This is the twenty-third entry for this meme, suggested by Sheila@ One Persons Journey Through A World of Books. [The first 21 entries in the series were posted at the Dr. Bill's Book Bazaar, which has now been put on hiatus]
As I finished White House Diary by Jimmy Carter I realized that there were Ronald Reagan Diaries that picked up the story by the next president, continuing events from a different perspective. Especially when I realized there was a book edited by historian Douglas Brinkley that was available in a Kindle Edition - it had to be read next.
From Publishers Weekly - on Amazon.com:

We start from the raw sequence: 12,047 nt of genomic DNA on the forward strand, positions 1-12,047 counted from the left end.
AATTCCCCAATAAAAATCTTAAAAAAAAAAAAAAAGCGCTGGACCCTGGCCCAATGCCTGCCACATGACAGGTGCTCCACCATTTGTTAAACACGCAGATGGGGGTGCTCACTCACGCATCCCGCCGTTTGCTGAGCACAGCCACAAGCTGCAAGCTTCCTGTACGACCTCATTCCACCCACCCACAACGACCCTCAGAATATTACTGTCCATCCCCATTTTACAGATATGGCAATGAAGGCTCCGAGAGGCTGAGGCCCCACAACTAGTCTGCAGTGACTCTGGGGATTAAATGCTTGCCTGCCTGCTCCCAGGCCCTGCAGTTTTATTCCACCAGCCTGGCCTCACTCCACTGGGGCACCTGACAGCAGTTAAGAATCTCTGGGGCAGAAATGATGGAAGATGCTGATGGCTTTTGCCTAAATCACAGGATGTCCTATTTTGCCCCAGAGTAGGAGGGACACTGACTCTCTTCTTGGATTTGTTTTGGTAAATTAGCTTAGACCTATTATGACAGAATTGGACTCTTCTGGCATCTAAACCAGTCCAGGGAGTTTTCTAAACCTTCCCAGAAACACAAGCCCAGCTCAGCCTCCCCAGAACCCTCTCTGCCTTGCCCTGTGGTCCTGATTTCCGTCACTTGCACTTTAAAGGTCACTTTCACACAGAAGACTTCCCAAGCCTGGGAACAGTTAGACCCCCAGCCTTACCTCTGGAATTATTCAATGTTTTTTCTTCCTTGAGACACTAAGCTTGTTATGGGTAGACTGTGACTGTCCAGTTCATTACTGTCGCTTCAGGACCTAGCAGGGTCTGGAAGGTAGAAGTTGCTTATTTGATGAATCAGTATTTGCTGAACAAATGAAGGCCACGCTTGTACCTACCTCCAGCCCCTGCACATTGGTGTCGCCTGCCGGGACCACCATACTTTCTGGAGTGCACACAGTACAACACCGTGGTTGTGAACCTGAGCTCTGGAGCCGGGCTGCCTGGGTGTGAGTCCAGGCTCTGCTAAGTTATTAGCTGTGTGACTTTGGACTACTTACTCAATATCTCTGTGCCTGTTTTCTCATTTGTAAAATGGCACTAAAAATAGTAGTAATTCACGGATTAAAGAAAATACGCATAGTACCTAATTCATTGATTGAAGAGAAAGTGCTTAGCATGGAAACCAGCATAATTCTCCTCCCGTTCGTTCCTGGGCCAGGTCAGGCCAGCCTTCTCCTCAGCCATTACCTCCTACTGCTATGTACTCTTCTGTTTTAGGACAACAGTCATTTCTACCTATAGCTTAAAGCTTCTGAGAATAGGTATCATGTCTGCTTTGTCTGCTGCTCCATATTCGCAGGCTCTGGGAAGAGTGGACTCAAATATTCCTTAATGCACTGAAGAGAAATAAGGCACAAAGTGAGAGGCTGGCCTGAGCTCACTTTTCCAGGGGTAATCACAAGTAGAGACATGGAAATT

The diaries our 40th president kept while in office—edited and abridged by historian Brinkley (The Great Deluge)—are largely a straightforward political chronicle. Reagan describes meetings with heads of state and antiabortion leaders, reflects on legislative strategy and worries about leaks to the press. He often used his diary to vigorously defend his polices: for example, after a 1984 visit with South African archbishop Desmond Tutu (whom Reagan calls "naïve"), the president explained why his approach to apartheid—"quiet diplomacy"—was preferable to sanctions. Reagan sometimes seems uncomfortable with dissent, as when he is irked by a high school student who presents a petition advocating a nuclear freeze. And he often sees the media as a "lynch mob," trying to drum up scandal where there is none. Reagan's geniality shines through in his more quotidian comments: he muses regularly about how much he appreciates Nancy, and his complaints about hating Monday mornings make him seem quite like everyone else. Brinkley doesn't weigh down the text with extensive annotation; this makes for smooth reading, but those who don't remember the major political events of the 1980s will want to refer to the glossary of names. Reagan's diaries are revealing, and Brinkley has done historians and the broad public a great service by editing them for publication. (May 22)
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